Let's be honest: for all the great features of Android smartphones, there are a few settings and options that you should probably turn off straight away. Today we'll show you which ones aren't worth using and how you can get rid of them. It all takes just a few seconds and will save you a lot of frustration. Have fun with the time you save.
1. Curb Location Services
Among the biggest battery suckers on your smartphone is Google's Location Services. This feature constantly pings your device and sends the data back to Google's sinister tracking lair.
You would have most likely agreed to Location Services when you first set your phone up without even thinking about it. But a wise man once said: "You don't need Location Services unless you're lost."
If you go into your Quick Settings (swipe down from the top of the screen with two fingers on Lollipop) and tap the location pin or GPS icon you'll instantly turn off Location Services.
If you'd rather not just turn location off completely – it is useful after all – then just long press the icon to be taken to your location settings (you can also get to it via Settings > Location or through the Google Settings app).
Here you can choose to turn location services on or off, as well as reduce the accuracy of location data by choosing to use (or not use) GPS, Wi-Fi networks and cellular networks to pinpoint your location.
For obvious reasons, Battery Saving is our favorite setting, but we also tend to keep locations services off for a little additional privacy until we actually need it. Take a look at Location History while you're on this page too.
2. Kill heads-up notifications
Android 5.0 Lollipop introduced a new feature that sounded great at first but quickly became one of the most annoying Android features of all. Heads-Up notifications are those little Chat Head-like pop-ups that that appear when a new notification comes in.
Gone are the subtle days of KitKat's discreet ticker text in the status bar, but with an app called Heads Off you can at least stop Heads Up notifications from driving you cray cray while you're trying to watch a movie or play a game.
Heads Off lets you take control over which apps have access to post Heads-Up notifications. If you want to pay for the app, you can even get ticker text notifications back.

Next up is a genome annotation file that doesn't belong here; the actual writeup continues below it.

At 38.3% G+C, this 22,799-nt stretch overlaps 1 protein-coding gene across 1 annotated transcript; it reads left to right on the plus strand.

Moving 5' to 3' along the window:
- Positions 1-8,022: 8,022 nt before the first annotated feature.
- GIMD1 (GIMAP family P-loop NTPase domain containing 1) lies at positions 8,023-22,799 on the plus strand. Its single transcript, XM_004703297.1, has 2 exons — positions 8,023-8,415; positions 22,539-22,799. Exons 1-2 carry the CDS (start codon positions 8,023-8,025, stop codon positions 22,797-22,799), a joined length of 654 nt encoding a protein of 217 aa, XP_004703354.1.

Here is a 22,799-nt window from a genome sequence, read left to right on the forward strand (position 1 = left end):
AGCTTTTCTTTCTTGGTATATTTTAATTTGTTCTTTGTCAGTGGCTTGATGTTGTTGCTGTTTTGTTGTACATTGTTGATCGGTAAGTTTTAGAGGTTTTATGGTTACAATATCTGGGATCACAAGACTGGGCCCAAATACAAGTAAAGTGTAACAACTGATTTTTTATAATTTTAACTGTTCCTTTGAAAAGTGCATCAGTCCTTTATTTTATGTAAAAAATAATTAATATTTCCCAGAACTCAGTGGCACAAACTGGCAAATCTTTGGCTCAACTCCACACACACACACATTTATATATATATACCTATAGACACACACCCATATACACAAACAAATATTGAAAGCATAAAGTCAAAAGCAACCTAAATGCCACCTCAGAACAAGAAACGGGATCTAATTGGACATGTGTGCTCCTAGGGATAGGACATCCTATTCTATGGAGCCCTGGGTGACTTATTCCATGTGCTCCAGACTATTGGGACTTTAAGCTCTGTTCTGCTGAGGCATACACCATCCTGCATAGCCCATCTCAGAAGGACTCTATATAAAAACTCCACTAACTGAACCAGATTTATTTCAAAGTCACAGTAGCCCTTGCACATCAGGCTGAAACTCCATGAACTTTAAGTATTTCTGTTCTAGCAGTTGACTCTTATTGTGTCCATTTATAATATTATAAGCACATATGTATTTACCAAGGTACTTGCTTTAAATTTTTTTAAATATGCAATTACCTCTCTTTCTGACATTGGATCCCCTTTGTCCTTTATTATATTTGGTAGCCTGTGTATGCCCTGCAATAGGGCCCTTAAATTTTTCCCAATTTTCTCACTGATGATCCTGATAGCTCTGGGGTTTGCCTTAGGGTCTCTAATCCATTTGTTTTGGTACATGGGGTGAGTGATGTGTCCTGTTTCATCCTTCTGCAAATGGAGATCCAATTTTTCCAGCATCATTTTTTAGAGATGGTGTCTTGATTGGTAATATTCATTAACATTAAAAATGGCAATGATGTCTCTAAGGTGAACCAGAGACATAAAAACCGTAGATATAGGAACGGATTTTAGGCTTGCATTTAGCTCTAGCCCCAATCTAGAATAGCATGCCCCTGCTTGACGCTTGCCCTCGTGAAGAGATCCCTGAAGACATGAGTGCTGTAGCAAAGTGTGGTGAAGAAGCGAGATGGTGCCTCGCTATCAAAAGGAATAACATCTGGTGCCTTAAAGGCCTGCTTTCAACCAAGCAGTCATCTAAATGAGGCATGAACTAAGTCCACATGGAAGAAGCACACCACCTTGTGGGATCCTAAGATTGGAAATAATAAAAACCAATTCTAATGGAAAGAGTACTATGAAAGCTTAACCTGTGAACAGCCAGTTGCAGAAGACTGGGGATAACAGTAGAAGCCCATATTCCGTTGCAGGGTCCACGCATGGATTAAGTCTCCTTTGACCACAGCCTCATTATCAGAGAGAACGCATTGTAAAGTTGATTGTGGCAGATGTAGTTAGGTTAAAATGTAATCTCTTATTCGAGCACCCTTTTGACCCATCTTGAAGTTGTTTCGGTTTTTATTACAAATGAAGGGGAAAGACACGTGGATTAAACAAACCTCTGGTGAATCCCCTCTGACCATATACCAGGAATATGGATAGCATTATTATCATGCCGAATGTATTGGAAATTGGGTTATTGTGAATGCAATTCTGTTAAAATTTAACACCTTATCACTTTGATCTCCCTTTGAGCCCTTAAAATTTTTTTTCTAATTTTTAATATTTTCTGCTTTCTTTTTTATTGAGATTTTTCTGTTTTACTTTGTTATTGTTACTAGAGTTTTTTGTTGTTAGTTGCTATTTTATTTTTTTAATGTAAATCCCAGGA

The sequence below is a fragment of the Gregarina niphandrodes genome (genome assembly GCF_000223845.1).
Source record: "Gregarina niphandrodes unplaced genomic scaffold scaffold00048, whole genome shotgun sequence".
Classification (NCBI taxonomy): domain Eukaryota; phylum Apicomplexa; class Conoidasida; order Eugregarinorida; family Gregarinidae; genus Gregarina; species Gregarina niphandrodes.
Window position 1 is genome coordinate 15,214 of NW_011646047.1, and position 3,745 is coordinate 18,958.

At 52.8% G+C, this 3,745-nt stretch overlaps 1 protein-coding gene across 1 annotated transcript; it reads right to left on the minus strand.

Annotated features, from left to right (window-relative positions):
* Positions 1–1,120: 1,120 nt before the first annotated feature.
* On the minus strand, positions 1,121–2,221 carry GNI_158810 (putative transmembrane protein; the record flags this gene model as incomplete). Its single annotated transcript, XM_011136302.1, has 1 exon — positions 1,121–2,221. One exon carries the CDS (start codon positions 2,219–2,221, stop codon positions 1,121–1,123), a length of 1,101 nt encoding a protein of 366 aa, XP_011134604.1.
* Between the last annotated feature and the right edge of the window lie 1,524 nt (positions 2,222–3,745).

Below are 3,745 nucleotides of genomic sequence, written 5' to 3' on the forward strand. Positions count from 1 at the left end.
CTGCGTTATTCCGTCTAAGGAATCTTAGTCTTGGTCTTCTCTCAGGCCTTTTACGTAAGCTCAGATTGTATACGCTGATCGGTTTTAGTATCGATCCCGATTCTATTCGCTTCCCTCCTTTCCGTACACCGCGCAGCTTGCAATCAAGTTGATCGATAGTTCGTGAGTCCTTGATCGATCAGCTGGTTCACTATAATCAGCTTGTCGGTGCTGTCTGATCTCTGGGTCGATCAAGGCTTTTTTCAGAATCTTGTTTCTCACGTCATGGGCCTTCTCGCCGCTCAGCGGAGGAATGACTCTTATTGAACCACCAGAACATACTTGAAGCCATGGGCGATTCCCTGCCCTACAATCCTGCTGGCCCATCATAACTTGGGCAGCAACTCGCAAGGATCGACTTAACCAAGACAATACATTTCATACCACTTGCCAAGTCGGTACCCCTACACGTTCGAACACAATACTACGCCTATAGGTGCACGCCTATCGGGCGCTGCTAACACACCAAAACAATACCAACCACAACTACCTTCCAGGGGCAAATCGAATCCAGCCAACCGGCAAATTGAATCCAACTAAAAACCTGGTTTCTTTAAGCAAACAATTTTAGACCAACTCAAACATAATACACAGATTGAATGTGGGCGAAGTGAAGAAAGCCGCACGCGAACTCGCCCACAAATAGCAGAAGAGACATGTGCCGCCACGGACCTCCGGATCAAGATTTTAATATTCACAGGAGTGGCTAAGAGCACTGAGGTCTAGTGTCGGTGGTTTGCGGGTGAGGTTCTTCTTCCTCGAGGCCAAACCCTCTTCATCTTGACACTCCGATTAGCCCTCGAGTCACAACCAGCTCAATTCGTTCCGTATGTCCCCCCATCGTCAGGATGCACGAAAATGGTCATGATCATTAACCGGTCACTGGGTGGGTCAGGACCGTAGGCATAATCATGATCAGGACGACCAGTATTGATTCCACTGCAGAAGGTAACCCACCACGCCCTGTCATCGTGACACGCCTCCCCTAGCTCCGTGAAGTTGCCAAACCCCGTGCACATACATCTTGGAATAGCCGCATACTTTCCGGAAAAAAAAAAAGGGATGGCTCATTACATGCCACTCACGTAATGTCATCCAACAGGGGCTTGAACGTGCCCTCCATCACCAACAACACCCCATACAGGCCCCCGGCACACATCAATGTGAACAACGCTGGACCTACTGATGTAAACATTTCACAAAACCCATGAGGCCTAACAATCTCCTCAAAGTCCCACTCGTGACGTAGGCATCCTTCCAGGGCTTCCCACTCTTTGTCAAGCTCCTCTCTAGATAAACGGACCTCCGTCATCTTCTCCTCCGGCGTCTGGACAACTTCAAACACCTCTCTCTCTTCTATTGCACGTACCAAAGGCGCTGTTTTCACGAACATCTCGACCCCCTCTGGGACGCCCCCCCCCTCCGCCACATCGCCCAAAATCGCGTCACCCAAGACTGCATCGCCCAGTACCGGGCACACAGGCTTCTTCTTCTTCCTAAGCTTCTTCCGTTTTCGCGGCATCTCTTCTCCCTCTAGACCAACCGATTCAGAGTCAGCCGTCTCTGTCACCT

3. Stop the Play Store from choking up your home screen
By default, whenever you install a new app, the Play Store puts a shortcut to it on the home screen. If you're anything like me though, your home screens are a finely crafted area, not a community cork board in the supermarket like, ahem, iPhones.
If you'd prefer to have control over which app icons make it your home screen, or simply prefer to create gesture shortcuts with an alternative Android launcher or make use of folders, you can easily disable the Play Store's home screen icon permissions.
Just open the Play Store, go to your settings and un-check the box for 'Add annoying app icon I don't want on my home screen'.
4. Allow selected apps to keep your screen on
Having your screen turn off quickly is one of the best tricks for better battery life, but there are times when the last thing you want is your screen constantly dimming and turning off.
Take apps like Feedly, Pocket, Kindle or any other great reading app for Android: it surely takes you longer to read a page than your screen timeout setting. This is why you need an app called Caffeine.
Caffeine will keep your screen on while you are in any app you choose, so with a little clever curation, you'll be able to read, surf the web, watch videos or whatever else takes a little more time on your phone, without needing to constantly swipe the screen to keep it from shutting off.
Are there any Android features you're more than happy without? Share your tips for getting rid of unnecessary settings in the comments below.